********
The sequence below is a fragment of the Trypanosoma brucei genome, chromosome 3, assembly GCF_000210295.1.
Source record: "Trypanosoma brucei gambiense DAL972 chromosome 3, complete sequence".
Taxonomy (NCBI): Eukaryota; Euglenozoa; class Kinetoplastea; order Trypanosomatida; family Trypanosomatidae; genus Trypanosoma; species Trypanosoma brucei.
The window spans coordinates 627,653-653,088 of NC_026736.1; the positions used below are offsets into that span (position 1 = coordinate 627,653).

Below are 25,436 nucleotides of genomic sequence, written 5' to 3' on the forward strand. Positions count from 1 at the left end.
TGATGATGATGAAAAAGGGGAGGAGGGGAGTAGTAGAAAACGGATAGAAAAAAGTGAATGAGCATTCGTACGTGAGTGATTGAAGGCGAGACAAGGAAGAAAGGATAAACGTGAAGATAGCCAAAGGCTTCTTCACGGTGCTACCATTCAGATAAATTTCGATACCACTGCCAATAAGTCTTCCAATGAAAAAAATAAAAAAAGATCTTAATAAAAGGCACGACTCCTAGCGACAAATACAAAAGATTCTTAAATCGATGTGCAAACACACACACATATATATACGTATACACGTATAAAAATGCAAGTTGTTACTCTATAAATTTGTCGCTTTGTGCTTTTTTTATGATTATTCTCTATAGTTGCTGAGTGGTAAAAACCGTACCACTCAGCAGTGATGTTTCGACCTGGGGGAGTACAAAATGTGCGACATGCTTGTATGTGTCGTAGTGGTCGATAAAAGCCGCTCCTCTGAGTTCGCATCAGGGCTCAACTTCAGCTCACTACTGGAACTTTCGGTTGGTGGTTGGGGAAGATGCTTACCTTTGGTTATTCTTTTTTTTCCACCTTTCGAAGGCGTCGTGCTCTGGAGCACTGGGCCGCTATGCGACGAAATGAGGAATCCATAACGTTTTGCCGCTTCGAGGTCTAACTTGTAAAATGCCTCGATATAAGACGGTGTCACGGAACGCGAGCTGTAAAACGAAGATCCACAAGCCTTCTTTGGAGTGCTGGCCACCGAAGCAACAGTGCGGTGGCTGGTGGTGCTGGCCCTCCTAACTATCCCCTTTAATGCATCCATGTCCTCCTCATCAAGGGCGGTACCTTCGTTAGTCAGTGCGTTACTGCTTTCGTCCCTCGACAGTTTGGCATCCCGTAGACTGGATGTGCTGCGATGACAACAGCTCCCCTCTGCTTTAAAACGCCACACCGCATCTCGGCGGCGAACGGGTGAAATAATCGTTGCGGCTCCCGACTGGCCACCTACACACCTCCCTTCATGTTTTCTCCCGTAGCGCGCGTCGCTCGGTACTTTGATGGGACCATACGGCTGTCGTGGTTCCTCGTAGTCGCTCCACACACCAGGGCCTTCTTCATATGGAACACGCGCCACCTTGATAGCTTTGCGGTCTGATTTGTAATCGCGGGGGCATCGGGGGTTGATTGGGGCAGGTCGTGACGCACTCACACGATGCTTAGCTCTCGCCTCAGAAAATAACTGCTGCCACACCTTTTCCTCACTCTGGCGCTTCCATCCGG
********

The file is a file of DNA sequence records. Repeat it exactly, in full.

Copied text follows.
The sequence below is a fragment of the Trypanosoma brucei genome, chromosome 3, assembly GCF_000210295.1.
Source record: "Trypanosoma brucei gambiense DAL972 chromosome 3, complete sequence".
Taxonomy (NCBI): Eukaryota; Euglenozoa; class Kinetoplastea; order Trypanosomatida; family Trypanosomatidae; genus Trypanosoma; species Trypanosoma brucei.
The window spans coordinates 627,653-653,088 of NC_026736.1; the positions used below are offsets into that span (position 1 = coordinate 627,653).

Below are 25,436 nucleotides of genomic sequence, written 5' to 3' on the forward strand. Positions count from 1 at the left end.
TGATGATGATGAAAAAGGGGAGGAGGGGAGTAGTAGAAAACGGATAGAAAAAAGTGAATGAGCATTCGTACGTGAGTGATTGAAGGCGAGACAAGGAAGAAAGGATAAACGTGAAGATAGCCAAAGGCTTCTTCACGGTGCTACCATTCAGATAAATTTCGATACCACTGCCAATAAGTCTTCCAATGAAAAAAATAAAAAAAGATCTTAATAAAAGGCACGACTCCTAGCGACAAATACAAAAGATTCTTAAATCGATGTGCAAACACACACACATATATATACGTATACACGTATAAAAATGCAAGTTGTTACTCTATAAATTTGTCGCTTTGTGCTTTTTTTATGATTATTCTCTATAGTTGCTGAGTGGTAAAAACCGTACCACTCAGCAGTGATGTTTCGACCTGGGGGAGTACAAAATGTGCGACATGCTTGTATGTGTCGTAGTGGTCGATAAAAGCCGCTCCTCTGAGTTCGCATCAGGGCTCAACTTCAGCTCACTACTGGAACTTTCGGTTGGTGGTTGGGGAAGATGCTTACCTTTGGTTATTCTTTTTTTTCCACCTTTCGAAGGCGTCGTGCTCTGGAGCACTGGGCCGCTATGCGACGAAATGAGGAATCCATAACGTTTTGCCGCTTCGAGGTCTAACTTGTAAAATGCCTCGATATAAGACGGTGTCACGGAACGCGAGCTGTAAAACGAAGATCCACAAGCCTTCTTTGGAGTGCTGGCCACCGAAGCAACAGTGCGGTGGCTGGTGGTGCTGGCCCTCCTAACTATCCCCTTTAATGCATCCATGTCCTCCTCATCAAGGGCGGTACCTTCGTTAGTCAGTGCGTTACTGCTTTCGTCCCTCGACAGTTTGGCATCCCGTAGACTGGATGTGCTGCGATGACAACAGCTCCCCTCTGCTTTAAAACGCCACACCGCATCTCGGCGGCGAACGGGTGAAATAATCGTTGCGGCTCCCGACTGGCCACCTACACACCTCCCTTCATGTTTTCTCCCGTAGCGCGCGTCGCTCGGTACTTTGATGGGACCATACGGCTGTCGTGGTTCCTCGTAGTCGCTCCACACACCAGGGCCTTCTTCATATGGAACACGCGCCACCTTGATAGCTTTGCGGTCTGATTTGTAATCGCGGGGGCATCGGGGGTTGATTGGGGCAGGTCGTGACGCACTCACACGATGCTTAGCTCTCGCCTCAGAAAATAACTGCTGCCACACCTTTTCCTCACTCTGGCGCTTCCATCCGG